You see the signs before you see the culprit usually. Tiny droppings on the kitchen floor or counter. Or perhaps a bag of sugar with a hole in it. Then perhaps you think you see something, out of the corner of your eye as you are watching television. Something small, dark and fast darts along the floor, following the edge of the baseboard.

You know you have a problem. You have mice.

Mice Infestation

Chances are, if you catch one mouse in a trap, you are going to catch more. That's because it seems that mice are seldom solitary creatures. Usually, one means more. Mouse traps, like snap trapsor the glue traps work pretty well, but they will usually only catch one mouse at a time. In fact that is all you can catch with a snap trap before you have to reset it. The sticky traps will sometimes catch two but my experience has been that catching two is rare.

So, if you mouse problem is serious, that is, if you suspect you have quite a few, you might want to try
 the old metal bucket trick....that is, you get a metal garbage can, round, about 3 feet tall is good. 2.5 feet is the minimum. The can has to have metal sides that are slippery, which of course metal cans usually are.

Put some bait in the bottom of the can, I like raw bacon, but peanut butter will work, as will most food including things like crackers. Now comes the tricky part, the set up. The object of this mouse trap is to get the little rodent inside the can where he will be unable to climb back out.

So, put the can along the edge of counter or table where the mice are travelling. You can tell this by either spreading some flour or talcum powder along the edges of walls and on tables etc, and look for tracks, or, just take a flashlight and look for tiny black droppings.

There are all kinds of ingenious ways to get the mouse into the can. I have found a piece of wood set up like a ramp from the floor to the can rim works pretty good. Mice follow the wood to the top and smelling the bacon, jump in...they just cannot jump out. A person commented on one of my blog posts about using a metal coathanger which he put over the top of the can. The mice climb out on the metal hanger, and then fall off. Whatever works....might be fun to do it with the hanger.....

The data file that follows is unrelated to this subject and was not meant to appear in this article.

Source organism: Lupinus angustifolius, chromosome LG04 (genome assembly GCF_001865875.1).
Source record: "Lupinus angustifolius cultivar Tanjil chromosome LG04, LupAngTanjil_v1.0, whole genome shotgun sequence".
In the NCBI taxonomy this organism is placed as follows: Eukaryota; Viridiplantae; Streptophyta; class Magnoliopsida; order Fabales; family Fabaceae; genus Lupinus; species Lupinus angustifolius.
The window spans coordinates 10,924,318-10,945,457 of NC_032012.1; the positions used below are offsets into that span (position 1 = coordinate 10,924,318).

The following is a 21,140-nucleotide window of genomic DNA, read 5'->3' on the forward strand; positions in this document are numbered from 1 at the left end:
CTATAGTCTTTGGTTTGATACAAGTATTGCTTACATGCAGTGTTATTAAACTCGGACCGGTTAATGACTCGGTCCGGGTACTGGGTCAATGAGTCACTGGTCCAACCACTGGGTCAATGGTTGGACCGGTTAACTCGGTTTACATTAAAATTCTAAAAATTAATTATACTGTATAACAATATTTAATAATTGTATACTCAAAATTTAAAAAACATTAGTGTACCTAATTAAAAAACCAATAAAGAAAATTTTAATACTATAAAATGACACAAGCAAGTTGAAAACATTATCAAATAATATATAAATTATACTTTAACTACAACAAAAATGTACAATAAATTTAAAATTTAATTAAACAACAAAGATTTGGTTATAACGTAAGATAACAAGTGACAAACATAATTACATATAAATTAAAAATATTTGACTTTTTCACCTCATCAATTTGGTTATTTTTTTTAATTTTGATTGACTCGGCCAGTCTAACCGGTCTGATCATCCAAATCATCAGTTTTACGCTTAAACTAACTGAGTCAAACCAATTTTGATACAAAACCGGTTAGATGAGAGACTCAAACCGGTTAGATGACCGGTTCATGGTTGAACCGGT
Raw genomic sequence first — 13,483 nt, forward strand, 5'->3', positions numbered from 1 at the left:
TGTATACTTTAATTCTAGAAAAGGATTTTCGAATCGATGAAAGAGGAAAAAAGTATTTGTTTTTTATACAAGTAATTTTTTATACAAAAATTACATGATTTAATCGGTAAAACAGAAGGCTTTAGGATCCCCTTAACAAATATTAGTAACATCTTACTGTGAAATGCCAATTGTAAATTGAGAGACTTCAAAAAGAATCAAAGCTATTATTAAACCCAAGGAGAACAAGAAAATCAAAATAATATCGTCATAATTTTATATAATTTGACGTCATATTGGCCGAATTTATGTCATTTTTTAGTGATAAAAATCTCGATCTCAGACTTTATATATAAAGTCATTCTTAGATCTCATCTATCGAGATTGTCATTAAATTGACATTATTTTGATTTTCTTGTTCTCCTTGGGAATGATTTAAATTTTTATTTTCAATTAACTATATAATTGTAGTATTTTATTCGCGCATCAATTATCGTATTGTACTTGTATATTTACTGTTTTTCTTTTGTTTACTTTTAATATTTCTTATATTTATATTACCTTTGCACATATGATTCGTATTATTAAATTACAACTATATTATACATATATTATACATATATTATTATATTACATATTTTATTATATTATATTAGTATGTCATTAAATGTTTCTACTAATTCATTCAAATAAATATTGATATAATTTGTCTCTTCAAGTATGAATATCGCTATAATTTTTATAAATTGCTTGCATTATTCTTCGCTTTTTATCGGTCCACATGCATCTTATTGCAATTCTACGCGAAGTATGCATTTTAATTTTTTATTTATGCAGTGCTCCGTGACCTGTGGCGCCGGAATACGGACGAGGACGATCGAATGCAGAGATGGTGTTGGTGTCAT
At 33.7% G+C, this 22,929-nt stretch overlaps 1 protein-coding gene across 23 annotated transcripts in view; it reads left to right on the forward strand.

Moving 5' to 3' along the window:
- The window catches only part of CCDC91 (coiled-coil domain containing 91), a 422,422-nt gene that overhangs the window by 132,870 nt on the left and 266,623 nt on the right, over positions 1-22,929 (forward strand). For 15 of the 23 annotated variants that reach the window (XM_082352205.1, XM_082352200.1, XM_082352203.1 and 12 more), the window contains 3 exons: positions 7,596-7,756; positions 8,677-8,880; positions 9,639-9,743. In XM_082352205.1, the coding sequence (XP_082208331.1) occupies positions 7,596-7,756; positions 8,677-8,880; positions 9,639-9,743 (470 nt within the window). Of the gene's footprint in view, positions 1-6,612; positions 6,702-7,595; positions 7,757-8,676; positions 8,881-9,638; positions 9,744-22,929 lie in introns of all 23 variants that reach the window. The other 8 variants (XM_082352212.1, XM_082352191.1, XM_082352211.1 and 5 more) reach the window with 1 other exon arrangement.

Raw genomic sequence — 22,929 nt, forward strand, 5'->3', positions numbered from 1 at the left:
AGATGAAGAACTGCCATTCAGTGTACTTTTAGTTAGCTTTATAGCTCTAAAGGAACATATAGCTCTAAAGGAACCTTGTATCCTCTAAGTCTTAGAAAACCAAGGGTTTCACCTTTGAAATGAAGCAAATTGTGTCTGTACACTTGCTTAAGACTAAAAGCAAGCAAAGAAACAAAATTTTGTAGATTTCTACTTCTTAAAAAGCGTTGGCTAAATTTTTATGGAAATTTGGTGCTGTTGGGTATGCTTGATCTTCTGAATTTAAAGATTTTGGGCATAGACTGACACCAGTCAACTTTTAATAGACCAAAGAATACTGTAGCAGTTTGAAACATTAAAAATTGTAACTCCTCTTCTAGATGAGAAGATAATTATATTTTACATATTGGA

This method can take some trial and error with set up. You might need to experiment with locations and methods for getting the mouse to the edge of the can, before he jumps or falls in, but once he's in, you got him. Some people put something over the top of the can on one side to cut down on the ways out, but I found no cover works best. The best part about this mouse trap is that you don't have to reset it each time you catch a mouse. You can leave it and round up quite a few at one time. Particularly useful in camps or cottages where a week may go by before you get back.

I once used this method to clean up a severe mouse infestation in a camp I owned. I ultimately caught several dozen mice in about a week or two. All of them were dead except one, who got his freedom when I emptied the can outside and buried the corpses. We held a very simple ceremony....didn't even have a choir....